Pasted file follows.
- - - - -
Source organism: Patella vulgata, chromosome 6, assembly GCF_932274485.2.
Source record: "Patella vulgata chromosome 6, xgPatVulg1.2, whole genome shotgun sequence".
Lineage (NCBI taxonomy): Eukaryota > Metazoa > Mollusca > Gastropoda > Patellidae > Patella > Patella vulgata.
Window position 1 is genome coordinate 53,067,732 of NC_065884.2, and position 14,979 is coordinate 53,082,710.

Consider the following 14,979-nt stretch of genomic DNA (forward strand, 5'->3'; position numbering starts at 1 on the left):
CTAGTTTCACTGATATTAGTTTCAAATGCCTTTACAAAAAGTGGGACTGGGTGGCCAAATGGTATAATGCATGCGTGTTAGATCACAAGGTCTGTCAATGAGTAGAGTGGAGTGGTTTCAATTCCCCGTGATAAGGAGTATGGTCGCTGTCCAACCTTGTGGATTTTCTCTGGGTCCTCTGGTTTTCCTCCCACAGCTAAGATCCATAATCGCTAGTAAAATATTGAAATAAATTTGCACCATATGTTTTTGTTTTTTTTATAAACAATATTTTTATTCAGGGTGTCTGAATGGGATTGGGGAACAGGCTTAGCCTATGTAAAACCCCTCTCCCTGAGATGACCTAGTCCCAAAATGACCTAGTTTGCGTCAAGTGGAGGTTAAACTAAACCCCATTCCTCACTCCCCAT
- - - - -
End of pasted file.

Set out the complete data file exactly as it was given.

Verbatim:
Source organism: Patella vulgata, chromosome 6, assembly GCF_932274485.2.
Source record: "Patella vulgata chromosome 6, xgPatVulg1.2, whole genome shotgun sequence".
Lineage (NCBI taxonomy): Eukaryota > Metazoa > Mollusca > Gastropoda > Patellidae > Patella > Patella vulgata.
Window position 1 is genome coordinate 53,067,732 of NC_065884.2, and position 14,979 is coordinate 53,082,710.

Consider the following 14,979-nt stretch of genomic DNA (forward strand, 5'->3'; position numbering starts at 1 on the left):
CTAGTTTCACTGATATTAGTTTCAAATGCCTTTACAAAAAGTGGGACTGGGTGGCCAAATGGTATAATGCATGCGTGTTAGATCACAAGGTCTGTCAATGAGTAGAGTGGAGTGGTTTCAATTCCCCGTGATAAGGAGTATGGTCGCTGTCCAACCTTGTGGATTTTCTCTGGGTCCTCTGGTTTTCCTCCCACAGCTAAGATCCATAATCGCTAGTAAAATATTGAAATAAATTTGCACCATATGTTTTTGTTTTTTTTATAAACAATATTTTTATTCAGGGTGTCTGAATGGGATTGGGGAACAGGCTTAGCCTATGTAAAACCCCTCTCCCTGAGATGACCTAGTCCCAAAATGACCTAGTTTGCGTCAAGTGGAGGTTAAACTAAACCCCATTCCTCACTCCCCAT